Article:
one of a family of compounds, including fats, phospholipids, and steroids, that are insoluble in water.
A giant molecule formed by the joining of smaller molecules, usually by a condensation reaction. Polysaccharides, proteins, and nucleic acids are _______.
The subunit that serves as the building block of polymer.
The simplest carbohydrate, active alone or serving as monomer for disaccharides and polysaccharides. Also known as simple sugars, the molecular formulas of _______ are generally some multiple of CH2O.
nucleic acid / polypeptide
A polymer consisting of many nucleotide monomers; serves as a blueprint for proteins and, through the action of proteins, for all cellular activities. The types are DNA and RNA.
The building block of a nucleic acid, consisting of a five-carbon sugar covalently bonded to nitrogenous base and a phosphate group.
The covalent bond between two amino acid units, formed by a dehydration reaction.
A molecule that is a constituent of the inner bilayer of biological membranes, having a polar, hydrophobic tail.
A long molecule consisting of many similar or identical monomers.
A polymer (chain) of many amino acids linked together by peptide bonds.
A polymer of up to over a thousand monosaccharides, formed by dehydration reactions.
The level of protein structure referring to the specific sequence of amino acids.
A three-dimensional biological polymer constructed from a set of 20 different monomers called amino acids.
One of two types of nitrogenous bases found in nucleotides. Adenine (A) and guanine (G) are ______.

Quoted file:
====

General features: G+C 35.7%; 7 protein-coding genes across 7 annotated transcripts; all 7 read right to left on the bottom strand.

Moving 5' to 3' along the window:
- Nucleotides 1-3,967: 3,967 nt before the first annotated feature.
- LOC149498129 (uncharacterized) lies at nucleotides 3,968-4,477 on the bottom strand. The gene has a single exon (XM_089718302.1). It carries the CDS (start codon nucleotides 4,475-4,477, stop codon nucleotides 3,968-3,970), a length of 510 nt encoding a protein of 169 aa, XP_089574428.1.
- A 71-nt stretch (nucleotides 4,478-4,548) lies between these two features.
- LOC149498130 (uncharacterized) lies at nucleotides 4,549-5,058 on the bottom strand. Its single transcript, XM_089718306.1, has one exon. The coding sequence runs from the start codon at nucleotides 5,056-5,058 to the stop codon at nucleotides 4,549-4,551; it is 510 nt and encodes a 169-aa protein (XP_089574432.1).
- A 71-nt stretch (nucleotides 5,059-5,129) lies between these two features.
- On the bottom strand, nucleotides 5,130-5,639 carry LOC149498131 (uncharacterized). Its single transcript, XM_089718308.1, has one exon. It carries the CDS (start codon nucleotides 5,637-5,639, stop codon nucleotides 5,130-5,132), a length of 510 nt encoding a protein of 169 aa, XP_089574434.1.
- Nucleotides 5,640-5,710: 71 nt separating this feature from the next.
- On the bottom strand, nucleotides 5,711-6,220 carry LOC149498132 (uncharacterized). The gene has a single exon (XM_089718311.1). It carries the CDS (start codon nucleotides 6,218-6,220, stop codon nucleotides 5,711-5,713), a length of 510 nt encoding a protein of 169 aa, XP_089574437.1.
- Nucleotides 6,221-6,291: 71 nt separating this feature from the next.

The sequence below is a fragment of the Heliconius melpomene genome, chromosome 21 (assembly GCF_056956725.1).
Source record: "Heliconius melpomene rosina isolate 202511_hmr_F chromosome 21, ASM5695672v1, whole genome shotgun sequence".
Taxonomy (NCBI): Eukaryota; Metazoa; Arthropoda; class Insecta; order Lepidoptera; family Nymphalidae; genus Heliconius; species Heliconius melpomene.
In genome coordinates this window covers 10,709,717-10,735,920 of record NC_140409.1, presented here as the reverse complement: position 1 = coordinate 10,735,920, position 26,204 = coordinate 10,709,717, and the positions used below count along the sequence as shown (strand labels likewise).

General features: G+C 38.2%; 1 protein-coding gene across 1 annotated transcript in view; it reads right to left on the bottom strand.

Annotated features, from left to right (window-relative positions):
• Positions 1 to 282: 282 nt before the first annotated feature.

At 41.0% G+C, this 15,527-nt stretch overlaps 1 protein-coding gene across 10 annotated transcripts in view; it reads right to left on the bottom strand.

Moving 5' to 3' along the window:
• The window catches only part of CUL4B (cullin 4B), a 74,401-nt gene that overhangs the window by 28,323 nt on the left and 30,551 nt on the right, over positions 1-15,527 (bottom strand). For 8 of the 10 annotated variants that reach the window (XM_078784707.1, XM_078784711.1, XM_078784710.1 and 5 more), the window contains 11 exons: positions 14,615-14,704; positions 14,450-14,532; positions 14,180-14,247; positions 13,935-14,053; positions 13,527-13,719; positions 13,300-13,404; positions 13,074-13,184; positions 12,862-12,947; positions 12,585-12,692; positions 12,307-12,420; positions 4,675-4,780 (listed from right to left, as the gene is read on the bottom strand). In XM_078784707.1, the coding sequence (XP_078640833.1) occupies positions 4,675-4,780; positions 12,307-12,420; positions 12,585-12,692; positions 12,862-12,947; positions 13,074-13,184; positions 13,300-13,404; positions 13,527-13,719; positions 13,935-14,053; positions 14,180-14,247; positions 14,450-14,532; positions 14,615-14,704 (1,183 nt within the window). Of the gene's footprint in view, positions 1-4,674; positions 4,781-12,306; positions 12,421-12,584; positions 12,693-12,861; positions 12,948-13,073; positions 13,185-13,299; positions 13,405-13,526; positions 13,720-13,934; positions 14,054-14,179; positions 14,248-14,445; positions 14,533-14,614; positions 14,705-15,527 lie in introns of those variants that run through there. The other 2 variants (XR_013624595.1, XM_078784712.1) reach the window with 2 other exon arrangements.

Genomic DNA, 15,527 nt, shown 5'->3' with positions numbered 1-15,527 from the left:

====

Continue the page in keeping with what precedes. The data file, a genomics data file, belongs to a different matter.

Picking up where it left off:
One of two nitrogenous bases found in nucleotides. Cytosine (C), thymine (T), and uracil (U) are ________.
The particular shape of a complex, aggregate protein, defined by the characteristic three-dimensional arrangement of its constituent subunits, each a polypeptide.
ribonucleic acid (RNA)
A type of nucleic acid consisting of nucleotide monomers with a ribose sugar and the nitrogenous bases adenine (A), cytosine (C), guanine (G), and uracil (U); usually single-stranded; functions in protein synthesis and as the genome of some viruses.
The sugar component of RNA.
saturated fatty acid
A fatty acid in which all carbons in the hydrocarbon tail are connected by single bonds, thus maximizing the number of hydrogen atoms that can attach to the carbon skeleton.
The localized, repetitive coiling or folding of the polypeptide backbone of a protein due to hydrogen bond formation between peptide linkages.
A storage polysaccharide in plants consisting entirely of glucose.
A type of lipid characterized by a carbon skeleton consisting of four rings with various functional groups attached.
Irregular contortions of a protein molecule due to interactions of side chains involved in hydrophobic interactions, ionic bonds, hydrogen bonds, and disulfide bridges.
Three fatty acids linked to one glycerol molecule.
unsaturated fatty acid
A fatty acid possessing one or more double bonds between the carbons in the hydrocarbon tail. Such bonding reduces the number of hydrogen atoms attached to the carbon skeleton.
A technique that depends on the diffraction of an X-ray beam by the individual atoms of a crystallized molecule to study the three-dimensional structure of the molecule.